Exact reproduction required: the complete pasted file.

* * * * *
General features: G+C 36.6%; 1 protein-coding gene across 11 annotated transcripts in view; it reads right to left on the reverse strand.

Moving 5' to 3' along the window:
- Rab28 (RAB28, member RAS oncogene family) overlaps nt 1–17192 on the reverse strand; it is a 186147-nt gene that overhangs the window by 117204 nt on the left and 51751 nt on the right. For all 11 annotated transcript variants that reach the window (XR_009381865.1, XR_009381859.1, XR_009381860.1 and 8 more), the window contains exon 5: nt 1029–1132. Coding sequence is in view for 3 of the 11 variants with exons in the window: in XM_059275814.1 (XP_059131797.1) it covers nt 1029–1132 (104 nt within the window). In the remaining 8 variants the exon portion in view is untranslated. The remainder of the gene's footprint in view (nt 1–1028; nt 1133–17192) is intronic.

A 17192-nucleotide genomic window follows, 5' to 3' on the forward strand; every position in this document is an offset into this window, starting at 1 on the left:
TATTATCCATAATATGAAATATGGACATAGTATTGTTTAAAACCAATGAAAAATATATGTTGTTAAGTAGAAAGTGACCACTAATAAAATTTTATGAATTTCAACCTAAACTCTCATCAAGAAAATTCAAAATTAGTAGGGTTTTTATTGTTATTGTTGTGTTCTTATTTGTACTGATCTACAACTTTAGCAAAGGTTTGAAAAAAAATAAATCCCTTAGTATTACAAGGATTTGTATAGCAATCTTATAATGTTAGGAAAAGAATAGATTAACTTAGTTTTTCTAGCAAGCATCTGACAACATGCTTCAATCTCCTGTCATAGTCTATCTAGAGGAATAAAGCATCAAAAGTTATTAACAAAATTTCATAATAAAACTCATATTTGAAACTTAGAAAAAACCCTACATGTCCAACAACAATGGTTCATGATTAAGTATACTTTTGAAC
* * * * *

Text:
General features: G+C 36.6%; 1 protein-coding gene across 11 annotated transcripts in view; it reads right to left on the reverse strand.

Moving 5' to 3' along the window:
- Rab28 (RAB28, member RAS oncogene family) overlaps nt 1–17192 on the reverse strand; it is a 186147-nt gene that overhangs the window by 117204 nt on the left and 51751 nt on the right. For all 11 annotated transcript variants that reach the window (XR_009381865.1, XR_009381859.1, XR_009381860.1 and 8 more), the window contains exon 5: nt 1029–1132. Coding sequence is in view for 3 of the 11 variants with exons in the window: in XM_059275814.1 (XP_059131797.1) it covers nt 1029–1132 (104 nt within the window). In the remaining 8 variants the exon portion in view is untranslated. The remainder of the gene's footprint in view (nt 1–1028; nt 1133–17192) is intronic.

A 17192-nucleotide genomic window follows, 5' to 3' on the forward strand; every position in this document is an offset into this window, starting at 1 on the left:
TATTATCCATAATATGAAATATGGACATAGTATTGTTTAAAACCAATGAAAAATATATGTTGTTAAGTAGAAAGTGACCACTAATAAAATTTTATGAATTTCAACCTAAACTCTCATCAAGAAAATTCAAAATTAGTAGGGTTTTTATTGTTATTGTTGTGTTCTTATTTGTACTGATCTACAACTTTAGCAAAGGTTTGAAAAAAAATAAATCCCTTAGTATTACAAGGATTTGTATAGCAATCTTATAATGTTAGGAAAAGAATAGATTAACTTAGTTTTTCTAGCAAGCATCTGACAACATGCTTCAATCTCCTGTCATAGTCTATCTAGAGGAATAAAGCATCAAAAGTTATTAACAAAATTTCATAATAAAACTCATATTTGAAACTTAGAAAAAACCCTACATGTCCAACAACAATGGTTCATGATTAAGTATACTTTTGAAC